Another perceived disappointment was the company's e-commerce division which grew only 10% in the quarter compared to 16% in Q2 and 30% in the 12 months ago period. Is it a cause for concern? I don't think so, especially when you consider an expected $1.5 billion will be pumped into this division this year. If the grocery growth trend continues, all I can see is growth in this area due to the substantial real-estate the company has on its books ( 4,500 US stores and five fulfillment centers to handle online orders). The physical stores give Wal-Mart an advantage over strict online retailers as the stores can act as pick up points for order collection. Wal-Mart will get better in this area but it will take time. The important thing to note is that e-commerce is still a growing trend and I can only see WalMart taking market share from Amazon (NASDAQ:AMZN) over time which incidentally is still way ahead of the chasing pack.
The e-commerce market's 10% growth rate announced for Q3 fiscal 2016 was mostly US based but I see opportunity further afield in this area. In China for example, the e-commerce market is both a bigger market and is growing much faster than in the US despite the market being dominated by Alibaba (NYSE:BABA) (Similar to Amazon in the US). However, WalMart has made its intentions clear in this region by taking full ownership of the e-commerce company "Yihaodian" (an original joint venture initiative). It will be interesting to see how the acquisition of Yihaodian can be scaled in China as it already has millions of buyers who over time should buy more due to the lack of traditional brick and mortar retailers in the country. These initiatives are of big interest to long term Wal-Mart investors because of the potential growth rates involved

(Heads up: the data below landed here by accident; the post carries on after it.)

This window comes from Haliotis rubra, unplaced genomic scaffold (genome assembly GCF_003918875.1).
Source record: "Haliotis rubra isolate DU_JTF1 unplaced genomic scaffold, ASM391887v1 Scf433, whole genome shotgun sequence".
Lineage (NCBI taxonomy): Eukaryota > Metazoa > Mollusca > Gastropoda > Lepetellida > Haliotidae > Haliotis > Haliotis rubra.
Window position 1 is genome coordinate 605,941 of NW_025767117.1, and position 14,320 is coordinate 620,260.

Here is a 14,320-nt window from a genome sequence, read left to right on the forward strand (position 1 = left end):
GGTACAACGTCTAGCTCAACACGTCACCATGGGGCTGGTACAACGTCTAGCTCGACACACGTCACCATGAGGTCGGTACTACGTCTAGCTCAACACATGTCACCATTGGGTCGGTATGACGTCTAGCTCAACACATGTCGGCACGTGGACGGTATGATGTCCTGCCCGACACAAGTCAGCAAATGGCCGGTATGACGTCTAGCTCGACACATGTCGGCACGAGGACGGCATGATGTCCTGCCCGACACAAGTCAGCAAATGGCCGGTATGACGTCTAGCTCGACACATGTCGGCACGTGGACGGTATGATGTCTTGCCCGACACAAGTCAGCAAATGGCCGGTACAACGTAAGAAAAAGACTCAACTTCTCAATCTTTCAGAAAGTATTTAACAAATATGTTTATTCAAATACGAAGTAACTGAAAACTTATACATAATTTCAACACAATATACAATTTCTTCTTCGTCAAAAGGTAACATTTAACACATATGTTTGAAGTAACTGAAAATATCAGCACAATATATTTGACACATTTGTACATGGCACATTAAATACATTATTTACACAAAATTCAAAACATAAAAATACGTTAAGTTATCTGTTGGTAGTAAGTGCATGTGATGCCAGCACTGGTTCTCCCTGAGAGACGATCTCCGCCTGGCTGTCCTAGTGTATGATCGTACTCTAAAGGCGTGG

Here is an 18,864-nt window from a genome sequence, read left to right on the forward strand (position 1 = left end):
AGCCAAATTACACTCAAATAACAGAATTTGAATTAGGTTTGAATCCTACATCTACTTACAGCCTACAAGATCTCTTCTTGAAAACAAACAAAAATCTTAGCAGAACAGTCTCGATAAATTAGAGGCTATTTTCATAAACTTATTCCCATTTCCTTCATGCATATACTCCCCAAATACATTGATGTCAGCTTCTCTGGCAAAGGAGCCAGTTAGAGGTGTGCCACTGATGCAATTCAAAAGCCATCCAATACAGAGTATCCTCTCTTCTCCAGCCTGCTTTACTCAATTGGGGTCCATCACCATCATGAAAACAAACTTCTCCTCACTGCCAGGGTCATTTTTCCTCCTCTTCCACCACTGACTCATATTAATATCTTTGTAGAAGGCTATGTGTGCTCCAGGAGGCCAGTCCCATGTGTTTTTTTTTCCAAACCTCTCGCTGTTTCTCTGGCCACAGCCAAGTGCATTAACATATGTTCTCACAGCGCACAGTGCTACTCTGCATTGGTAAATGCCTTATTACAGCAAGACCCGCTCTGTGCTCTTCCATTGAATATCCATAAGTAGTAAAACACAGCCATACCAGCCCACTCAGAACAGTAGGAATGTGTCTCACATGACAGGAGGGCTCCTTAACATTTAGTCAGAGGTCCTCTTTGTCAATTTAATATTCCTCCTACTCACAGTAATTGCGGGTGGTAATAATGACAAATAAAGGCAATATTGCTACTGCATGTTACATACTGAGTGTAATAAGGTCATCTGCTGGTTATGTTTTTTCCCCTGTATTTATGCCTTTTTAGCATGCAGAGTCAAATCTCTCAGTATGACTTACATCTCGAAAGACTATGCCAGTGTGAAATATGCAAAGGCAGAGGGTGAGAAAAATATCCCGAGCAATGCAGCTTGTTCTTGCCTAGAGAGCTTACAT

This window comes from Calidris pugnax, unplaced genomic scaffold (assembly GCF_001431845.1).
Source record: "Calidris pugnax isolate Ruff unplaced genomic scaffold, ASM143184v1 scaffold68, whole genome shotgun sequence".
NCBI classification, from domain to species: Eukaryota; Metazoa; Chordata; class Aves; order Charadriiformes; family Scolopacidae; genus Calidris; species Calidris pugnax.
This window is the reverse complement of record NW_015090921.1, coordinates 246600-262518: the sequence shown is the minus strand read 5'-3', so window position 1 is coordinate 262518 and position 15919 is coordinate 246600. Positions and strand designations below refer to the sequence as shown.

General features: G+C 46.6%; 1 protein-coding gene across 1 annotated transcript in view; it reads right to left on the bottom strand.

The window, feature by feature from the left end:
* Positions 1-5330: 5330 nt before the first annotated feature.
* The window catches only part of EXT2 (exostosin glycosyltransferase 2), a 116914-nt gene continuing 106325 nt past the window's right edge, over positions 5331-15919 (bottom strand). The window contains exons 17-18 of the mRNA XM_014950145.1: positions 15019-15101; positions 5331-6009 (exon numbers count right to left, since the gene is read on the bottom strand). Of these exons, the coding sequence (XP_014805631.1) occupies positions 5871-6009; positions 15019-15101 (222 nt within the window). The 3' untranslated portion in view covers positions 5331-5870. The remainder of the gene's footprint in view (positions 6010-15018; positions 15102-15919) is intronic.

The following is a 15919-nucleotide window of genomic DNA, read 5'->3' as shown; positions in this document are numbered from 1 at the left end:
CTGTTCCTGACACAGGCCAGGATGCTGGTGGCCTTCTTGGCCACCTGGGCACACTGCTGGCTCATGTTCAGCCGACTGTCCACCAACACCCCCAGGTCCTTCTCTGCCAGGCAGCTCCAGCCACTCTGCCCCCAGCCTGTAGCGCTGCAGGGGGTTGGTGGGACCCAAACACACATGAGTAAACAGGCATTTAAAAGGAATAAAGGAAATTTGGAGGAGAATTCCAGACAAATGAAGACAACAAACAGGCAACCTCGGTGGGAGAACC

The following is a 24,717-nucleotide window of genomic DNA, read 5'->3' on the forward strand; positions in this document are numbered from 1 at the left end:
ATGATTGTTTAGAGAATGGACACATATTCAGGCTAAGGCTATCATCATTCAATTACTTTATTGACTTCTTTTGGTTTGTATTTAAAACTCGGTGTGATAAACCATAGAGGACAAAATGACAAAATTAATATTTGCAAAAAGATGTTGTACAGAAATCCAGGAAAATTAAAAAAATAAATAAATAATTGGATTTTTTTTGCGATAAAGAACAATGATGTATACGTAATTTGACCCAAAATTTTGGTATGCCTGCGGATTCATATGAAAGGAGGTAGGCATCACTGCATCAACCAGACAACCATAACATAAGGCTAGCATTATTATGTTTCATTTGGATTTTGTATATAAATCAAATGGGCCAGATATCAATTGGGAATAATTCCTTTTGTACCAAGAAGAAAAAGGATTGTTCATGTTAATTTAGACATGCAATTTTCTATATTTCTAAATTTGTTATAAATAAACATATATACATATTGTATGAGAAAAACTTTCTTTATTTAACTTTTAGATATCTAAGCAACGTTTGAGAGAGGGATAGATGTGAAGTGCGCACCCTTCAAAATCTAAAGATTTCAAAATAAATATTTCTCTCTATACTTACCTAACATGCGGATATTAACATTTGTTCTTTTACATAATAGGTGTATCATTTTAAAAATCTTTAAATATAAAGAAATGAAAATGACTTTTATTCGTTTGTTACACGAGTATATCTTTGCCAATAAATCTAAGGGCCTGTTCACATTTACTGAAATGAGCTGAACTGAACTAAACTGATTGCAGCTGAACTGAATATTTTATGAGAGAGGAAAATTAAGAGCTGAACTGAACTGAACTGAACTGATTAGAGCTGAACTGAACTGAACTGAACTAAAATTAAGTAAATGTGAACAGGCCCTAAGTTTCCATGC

To sum up, Wal-Mart earnings Q3 fiscal 2016 surprised many in that the company beat earnings estimates by a fair margin. I acknowledge that sales and earnings are down on preceding quarters but this is mainly due to heavy investment and dollar strength which is affecting international earnings. However, its biggest market showed robustness with same store-sales and traffic increasing which illustrates that its superstore "clean-up" operation seems to be gaining traction. The stock is too cheap to ignore it (P/E ratio is less than 13) and the elevated investment is sure to eventually drive the top and bottom lines which is why I think WalMart stock is an excellent play for a 3 to 5 year hold.